NBF 2011 profit surges 64.4%
The Abu Dhabi-listed National Bank of Fujairah (NBF) has announced a 64.4 per cent surge in its net profits for 2011, from Dh170.9m in 2010 to Dh280.9m last year.
In a media statement announcing the same, the bank said these results were driven by strong core business performance, effective asset and liability management and a reduction in loan loss provisions.
Contrary to the growing provisioning levels at some of the other UAE banks, NBF reported a 45 per cent decline in loan loss provisions, from Dh205m in 2010 to was Dh113.3m in 2011.
HH Sheikh Saleh Bin Mohammed Al Sharqi, Chairman of NBF, said: “The bank’s resilient performance is a resounding endorsement of its well-balanced growth strategy. Despite the prevailing market, the bank has managed to grow core earnings which, coupled with a sharper focus on balance sheet management and reduction in credit losses, helped produce one of the strongest sets of results in its operating history.”
The bank’s operating income grew by 14.1 per cent from Dh568m in 2010 to Dh648.3m in 2011 while its exchange income, including derivative income, saw a growth of 18.1 per cent to a record high of Dh50m.
“The board of directors, management and staff can rightly feel proud of these results. I, on behalf of the board of directors, am therefore pleased to recommend a distribution of profits in the form of cash dividends of 10 per cent of the paid-up capital,” the chairman added.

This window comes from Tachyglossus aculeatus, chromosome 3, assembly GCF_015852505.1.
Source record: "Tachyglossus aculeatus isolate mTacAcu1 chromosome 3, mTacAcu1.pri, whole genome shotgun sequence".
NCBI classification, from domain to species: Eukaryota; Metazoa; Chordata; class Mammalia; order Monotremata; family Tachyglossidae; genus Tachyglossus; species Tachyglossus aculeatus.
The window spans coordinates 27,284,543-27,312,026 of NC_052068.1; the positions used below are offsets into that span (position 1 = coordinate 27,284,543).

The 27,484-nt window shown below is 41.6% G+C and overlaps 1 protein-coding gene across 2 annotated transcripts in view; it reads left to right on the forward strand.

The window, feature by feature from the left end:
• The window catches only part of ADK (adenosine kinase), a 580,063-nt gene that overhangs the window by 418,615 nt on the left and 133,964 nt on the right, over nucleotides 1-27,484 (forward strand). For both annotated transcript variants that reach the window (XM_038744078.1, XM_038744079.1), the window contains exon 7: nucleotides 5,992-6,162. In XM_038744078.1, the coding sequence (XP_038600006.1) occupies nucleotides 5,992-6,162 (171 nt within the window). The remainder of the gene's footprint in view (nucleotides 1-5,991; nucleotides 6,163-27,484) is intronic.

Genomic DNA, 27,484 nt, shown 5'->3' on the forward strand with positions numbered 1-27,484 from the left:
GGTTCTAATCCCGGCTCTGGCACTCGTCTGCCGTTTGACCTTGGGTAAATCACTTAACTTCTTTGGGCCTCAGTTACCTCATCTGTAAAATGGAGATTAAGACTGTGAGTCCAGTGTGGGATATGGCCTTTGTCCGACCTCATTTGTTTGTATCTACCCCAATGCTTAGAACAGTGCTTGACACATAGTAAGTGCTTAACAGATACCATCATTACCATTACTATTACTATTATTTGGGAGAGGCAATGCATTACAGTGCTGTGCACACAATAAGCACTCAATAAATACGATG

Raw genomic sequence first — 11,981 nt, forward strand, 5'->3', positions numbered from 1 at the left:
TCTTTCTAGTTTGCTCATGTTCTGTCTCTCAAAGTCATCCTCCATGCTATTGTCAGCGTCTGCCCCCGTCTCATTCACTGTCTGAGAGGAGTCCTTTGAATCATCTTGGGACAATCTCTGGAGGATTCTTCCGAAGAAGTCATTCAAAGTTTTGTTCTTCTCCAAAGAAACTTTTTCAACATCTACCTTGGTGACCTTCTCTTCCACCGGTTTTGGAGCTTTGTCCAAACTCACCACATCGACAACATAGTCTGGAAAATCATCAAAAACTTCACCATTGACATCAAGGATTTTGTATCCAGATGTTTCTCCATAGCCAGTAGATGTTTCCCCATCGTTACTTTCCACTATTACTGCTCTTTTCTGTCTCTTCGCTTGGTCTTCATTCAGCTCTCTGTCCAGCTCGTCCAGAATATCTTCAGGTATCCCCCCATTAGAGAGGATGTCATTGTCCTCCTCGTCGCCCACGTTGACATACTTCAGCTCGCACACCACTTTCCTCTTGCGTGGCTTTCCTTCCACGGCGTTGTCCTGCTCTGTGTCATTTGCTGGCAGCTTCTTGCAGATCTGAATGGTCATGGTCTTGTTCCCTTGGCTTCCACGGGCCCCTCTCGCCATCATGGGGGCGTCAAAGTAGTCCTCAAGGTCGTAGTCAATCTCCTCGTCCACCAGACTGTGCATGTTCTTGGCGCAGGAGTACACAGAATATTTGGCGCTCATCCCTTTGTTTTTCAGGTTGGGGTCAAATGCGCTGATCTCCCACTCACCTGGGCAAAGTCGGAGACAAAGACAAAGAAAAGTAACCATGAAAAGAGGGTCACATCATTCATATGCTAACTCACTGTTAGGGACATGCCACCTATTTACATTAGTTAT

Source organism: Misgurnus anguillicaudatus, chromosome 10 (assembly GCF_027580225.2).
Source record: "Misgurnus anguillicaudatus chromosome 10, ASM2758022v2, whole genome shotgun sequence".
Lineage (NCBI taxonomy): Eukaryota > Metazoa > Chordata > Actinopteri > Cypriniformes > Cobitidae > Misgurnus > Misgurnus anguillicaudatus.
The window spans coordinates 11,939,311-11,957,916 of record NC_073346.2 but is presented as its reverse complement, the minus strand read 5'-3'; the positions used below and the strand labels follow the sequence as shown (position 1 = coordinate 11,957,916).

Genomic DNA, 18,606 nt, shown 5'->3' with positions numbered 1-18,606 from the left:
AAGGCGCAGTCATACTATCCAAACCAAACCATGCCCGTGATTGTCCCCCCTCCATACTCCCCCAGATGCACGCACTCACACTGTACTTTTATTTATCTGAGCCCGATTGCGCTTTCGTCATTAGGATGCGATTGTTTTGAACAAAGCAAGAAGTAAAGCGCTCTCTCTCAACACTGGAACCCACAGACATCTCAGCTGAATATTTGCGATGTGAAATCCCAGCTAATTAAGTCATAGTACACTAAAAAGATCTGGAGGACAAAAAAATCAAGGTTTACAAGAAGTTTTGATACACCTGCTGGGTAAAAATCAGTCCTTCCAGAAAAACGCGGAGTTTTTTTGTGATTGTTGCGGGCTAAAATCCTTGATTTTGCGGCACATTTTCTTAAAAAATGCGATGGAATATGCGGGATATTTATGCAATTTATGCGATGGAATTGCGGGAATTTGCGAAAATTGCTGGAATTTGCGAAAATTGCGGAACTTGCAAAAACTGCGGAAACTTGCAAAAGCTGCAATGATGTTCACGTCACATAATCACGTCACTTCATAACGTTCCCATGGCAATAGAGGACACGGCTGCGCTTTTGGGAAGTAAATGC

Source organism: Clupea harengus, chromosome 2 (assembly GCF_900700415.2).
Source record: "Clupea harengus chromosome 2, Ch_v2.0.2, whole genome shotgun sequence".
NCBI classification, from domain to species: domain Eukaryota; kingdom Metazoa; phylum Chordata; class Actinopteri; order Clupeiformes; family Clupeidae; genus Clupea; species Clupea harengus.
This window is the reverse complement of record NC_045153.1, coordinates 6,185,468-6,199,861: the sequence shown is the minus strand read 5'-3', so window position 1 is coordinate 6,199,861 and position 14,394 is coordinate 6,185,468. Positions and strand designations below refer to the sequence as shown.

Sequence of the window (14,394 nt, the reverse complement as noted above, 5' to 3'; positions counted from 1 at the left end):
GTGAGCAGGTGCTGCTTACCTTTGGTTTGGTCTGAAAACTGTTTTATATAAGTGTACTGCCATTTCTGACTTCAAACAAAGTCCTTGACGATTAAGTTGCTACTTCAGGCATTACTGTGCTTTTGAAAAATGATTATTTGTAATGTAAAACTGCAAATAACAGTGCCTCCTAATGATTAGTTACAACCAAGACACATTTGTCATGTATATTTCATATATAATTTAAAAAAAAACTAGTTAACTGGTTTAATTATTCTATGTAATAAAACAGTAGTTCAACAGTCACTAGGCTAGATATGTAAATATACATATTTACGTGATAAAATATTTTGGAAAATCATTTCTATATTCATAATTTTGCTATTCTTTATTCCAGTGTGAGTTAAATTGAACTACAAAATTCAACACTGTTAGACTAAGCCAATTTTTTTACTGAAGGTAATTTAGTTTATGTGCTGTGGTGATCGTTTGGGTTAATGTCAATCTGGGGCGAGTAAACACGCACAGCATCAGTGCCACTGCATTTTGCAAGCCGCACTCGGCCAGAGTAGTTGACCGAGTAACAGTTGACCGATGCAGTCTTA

“Backed by prudent policies and strong liquidity and capital positions, the bank was able to grow its operating profit to a record high of Dh394.3m and loan book by 20.5 per cent, which is significantly greater than the industry average,” said HE Sir Easa Saleh Al Gurg, KCVO, CBE Deputy Chairman.
“NBF is committed to the growth of Fujairah and the UAE. Despite the wider global challenges, good opportunities still exist and we will continue to leverage them for the continued success of the bank and the future of the UAE,” he added.
Some of the other highlights of NBF’s 2011 results are:
•Cost-to-income ratio of 39.4% (2010: 35.6%) reflects investment in new growth initiatives
•Strong capital adequacy and advances-to-deposits ratios were maintained at 20.3% (Tier 1 ratio of 12.8%) and 84.8% respectively, well ahead of Central Bank minimum requirements
•Total assets of AED 14.9 billion were up 15.5% from AED 12.9 billion at year end
•Total loans and advances of AED 10.5 billion were up 20.5% from AED 8.7 billion at year end
•Return on average assets was 2.0% compared to 1.4% in 2010
•Return on average equity was 14.4% compared to 9.7% in 2010
•Cash dividends of 10.0% of paid-up capital has been recommended
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